What Happened to NASA's Apollo 1 Mission?

Apollo 1 Crew in Training Capsule
The Apollo 1 crew, from left to right, Roger Chaffee, Ed White and Gus Grissom. (Image credit: NASA/ JPL-Caltech)

During a preflight test Jan. 27, 1967, tragedy struck the Apollo 1 mission when a fire inside the space capsule caused the death of the three astronauts slated to travel to the moon.  The event changed spacecraft design forever.

President John. F. Kennedy had announced that by the end of the 1960’s the country would send a man to the moon and bring him back safely. The space race was heating up and NASA had already achieved human spaceflight in the Gemini and Mercury missions.

Apollo 1 was to be the first manned mission of the moon landing program, designed to test out the setup by orbiting Earth. The launch date was slated to be Feb. 21, 1967 with three experienced crew members — Command Pilot Virgil "Gus" Grissom, Senior Pilot Edward H. White and Pilot Roger B. Chaffee.

All three were inside the Saturn IB vehicle during a launch simulation when sparks ignited a flame. The high-pressure pure oxygen environment fanned the flames and the crew struggled to get out of the capsule. Flammable foam pads and nylon netting spread the fire to the cockpit and communication was lost. The hatch door, which was meant to keep the astronauts safely inside during spaceflight, was too hard to open due to internal pressure.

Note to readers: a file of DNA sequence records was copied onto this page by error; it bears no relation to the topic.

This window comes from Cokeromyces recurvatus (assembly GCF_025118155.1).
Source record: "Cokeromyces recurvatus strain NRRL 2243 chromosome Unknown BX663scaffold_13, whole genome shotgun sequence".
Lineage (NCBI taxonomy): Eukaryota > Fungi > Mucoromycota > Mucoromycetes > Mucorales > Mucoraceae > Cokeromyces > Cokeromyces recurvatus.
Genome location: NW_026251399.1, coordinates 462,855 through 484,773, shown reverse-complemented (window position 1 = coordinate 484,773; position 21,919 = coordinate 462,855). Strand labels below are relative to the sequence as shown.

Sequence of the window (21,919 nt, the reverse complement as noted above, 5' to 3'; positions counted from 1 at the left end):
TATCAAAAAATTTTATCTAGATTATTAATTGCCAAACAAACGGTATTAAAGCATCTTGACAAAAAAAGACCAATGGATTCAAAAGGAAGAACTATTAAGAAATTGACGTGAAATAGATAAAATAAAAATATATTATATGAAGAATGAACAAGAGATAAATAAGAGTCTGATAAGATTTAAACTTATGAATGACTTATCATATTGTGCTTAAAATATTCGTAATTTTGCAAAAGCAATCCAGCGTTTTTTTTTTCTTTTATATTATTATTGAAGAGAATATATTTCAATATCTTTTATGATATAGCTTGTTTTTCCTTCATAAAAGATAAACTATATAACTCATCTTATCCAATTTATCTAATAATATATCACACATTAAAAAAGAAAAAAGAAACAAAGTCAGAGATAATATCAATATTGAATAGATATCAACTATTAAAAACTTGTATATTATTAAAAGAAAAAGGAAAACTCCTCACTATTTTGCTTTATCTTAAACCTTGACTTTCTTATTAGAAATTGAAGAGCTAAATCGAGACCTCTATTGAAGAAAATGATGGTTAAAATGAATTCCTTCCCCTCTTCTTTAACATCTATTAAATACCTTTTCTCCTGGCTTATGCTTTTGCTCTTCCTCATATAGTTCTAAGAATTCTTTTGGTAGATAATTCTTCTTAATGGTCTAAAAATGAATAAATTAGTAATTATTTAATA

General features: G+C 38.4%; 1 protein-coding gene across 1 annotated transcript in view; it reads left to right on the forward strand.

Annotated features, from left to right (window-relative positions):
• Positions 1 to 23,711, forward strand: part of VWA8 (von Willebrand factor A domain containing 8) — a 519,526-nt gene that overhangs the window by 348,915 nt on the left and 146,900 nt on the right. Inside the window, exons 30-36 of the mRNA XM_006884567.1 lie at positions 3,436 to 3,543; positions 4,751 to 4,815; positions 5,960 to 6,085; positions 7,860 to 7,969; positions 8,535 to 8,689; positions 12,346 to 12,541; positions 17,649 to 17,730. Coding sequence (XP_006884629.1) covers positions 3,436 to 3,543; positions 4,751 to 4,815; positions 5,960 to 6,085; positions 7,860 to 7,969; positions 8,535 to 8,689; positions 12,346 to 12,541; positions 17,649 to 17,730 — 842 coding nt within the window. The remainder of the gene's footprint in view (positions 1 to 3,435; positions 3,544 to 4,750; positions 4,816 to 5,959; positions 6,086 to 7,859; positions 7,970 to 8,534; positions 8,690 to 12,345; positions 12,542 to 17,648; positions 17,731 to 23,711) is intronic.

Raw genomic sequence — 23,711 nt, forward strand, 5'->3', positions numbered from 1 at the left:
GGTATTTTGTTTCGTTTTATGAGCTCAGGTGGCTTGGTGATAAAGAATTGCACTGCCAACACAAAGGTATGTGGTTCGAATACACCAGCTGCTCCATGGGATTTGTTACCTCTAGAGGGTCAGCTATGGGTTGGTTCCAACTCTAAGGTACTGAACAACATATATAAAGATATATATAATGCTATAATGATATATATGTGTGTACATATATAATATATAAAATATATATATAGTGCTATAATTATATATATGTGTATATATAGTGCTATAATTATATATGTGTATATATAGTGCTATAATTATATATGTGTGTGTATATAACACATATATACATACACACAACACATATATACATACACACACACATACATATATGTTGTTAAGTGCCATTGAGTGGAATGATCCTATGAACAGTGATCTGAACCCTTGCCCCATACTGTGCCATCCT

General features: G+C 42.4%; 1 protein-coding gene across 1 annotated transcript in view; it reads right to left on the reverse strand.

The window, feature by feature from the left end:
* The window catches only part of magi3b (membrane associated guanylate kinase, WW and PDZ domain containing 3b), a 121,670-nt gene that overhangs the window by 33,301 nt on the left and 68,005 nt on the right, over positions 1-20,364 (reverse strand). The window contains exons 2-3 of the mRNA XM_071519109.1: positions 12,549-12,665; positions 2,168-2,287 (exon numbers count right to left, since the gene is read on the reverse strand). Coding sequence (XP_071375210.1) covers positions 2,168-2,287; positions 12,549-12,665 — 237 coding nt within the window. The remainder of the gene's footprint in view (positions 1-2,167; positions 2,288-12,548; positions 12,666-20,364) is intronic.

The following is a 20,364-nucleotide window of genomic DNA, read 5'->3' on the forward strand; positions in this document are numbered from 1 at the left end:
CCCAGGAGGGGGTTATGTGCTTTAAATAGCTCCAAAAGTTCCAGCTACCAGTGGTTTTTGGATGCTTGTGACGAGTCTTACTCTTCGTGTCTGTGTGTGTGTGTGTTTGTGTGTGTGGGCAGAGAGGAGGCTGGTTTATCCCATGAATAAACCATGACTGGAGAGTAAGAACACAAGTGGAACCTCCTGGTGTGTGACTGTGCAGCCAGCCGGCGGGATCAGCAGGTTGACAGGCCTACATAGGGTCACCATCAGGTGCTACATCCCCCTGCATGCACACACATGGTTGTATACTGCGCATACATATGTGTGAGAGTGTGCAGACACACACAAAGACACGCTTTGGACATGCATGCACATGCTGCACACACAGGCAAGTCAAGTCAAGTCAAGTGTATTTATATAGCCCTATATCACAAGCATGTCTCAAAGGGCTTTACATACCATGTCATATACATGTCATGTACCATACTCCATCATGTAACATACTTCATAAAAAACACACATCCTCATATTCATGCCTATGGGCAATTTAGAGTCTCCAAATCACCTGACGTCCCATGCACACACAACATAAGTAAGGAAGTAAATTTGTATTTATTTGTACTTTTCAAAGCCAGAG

Technicians struggled to open the hatch door and attempted to put out the fire but were unable to do so before all three crew members were dead. Damaged wires were found to be the cause of Apollo 1 fire.

The tragedy was a big blow to NASA and subsequent investigations led to major changes in the design of the lunar module. The hatch door was improved to be easily opened in an emergency, flammables were removed and the pure oxygen atmosphere was replaced with an oxygen-nitrogen mixture. The crew members who perished are remembered at several memorials and a patch from their project was even left on the moon by the 1969 Apollo 11 spaceflight.

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Nina Sen
Nina Sen is a frequent contributor to Live Science’s Life’s Little Mysteries series: an exploration and explanation of our world’s phenomena, both natural and man-made. She also writes astronomy photo stories for Live Science's sister site Space.com.